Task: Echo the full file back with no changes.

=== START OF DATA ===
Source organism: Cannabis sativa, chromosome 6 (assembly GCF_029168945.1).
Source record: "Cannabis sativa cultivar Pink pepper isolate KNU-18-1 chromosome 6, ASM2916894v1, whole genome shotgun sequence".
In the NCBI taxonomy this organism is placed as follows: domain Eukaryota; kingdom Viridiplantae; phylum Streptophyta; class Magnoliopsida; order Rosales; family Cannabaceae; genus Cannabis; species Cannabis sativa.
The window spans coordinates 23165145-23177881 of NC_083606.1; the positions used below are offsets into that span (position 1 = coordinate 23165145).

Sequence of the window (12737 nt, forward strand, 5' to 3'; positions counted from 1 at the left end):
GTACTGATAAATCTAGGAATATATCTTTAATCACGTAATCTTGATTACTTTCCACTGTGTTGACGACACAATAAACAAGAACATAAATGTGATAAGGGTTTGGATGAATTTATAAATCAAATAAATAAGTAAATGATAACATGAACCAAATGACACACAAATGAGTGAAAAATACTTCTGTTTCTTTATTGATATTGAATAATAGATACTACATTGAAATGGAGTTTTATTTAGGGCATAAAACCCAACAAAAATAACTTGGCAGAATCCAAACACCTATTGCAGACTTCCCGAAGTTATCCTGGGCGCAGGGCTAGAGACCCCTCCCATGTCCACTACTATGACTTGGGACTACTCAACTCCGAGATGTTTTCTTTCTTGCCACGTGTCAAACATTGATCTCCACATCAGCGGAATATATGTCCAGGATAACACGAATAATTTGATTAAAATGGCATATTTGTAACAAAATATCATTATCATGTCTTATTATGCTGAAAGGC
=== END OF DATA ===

Source organism: Cannabis sativa, chromosome 6 (assembly GCF_029168945.1).
Source record: "Cannabis sativa cultivar Pink pepper isolate KNU-18-1 chromosome 6, ASM2916894v1, whole genome shotgun sequence".
In the NCBI taxonomy this organism is placed as follows: domain Eukaryota; kingdom Viridiplantae; phylum Streptophyta; class Magnoliopsida; order Rosales; family Cannabaceae; genus Cannabis; species Cannabis sativa.
The window spans coordinates 23165145-23177881 of NC_083606.1; the positions used below are offsets into that span (position 1 = coordinate 23165145).

Sequence of the window (12737 nt, forward strand, 5' to 3'; positions counted from 1 at the left end):
GTACTGATAAATCTAGGAATATATCTTTAATCACGTAATCTTGATTACTTTCCACTGTGTTGACGACACAATAAACAAGAACATAAATGTGATAAGGGTTTGGATGAATTTATAAATCAAATAAATAAGTAAATGATAACATGAACCAAATGACACACAAATGAGTGAAAAATACTTCTGTTTCTTTATTGATATTGAATAATAGATACTACATTGAAATGGAGTTTTATTTAGGGCATAAAACCCAACAAAAATAACTTGGCAGAATCCAAACACCTATTGCAGACTTCCCGAAGTTATCCTGGGCGCAGGGCTAGAGACCCCTCCCATGTCCACTACTATGACTTGGGACTACTCAACTCCGAGATGTTTTCTTTCTTGCCACGTGTCAAACATTGATCTCCACATCAGCGGAATATATGTCCAGGATAACACGAATAATTTGATTAAAATGGCATATTTGTAACAAAATATCATTATCATGTCTTATTATGCTGAAAGGC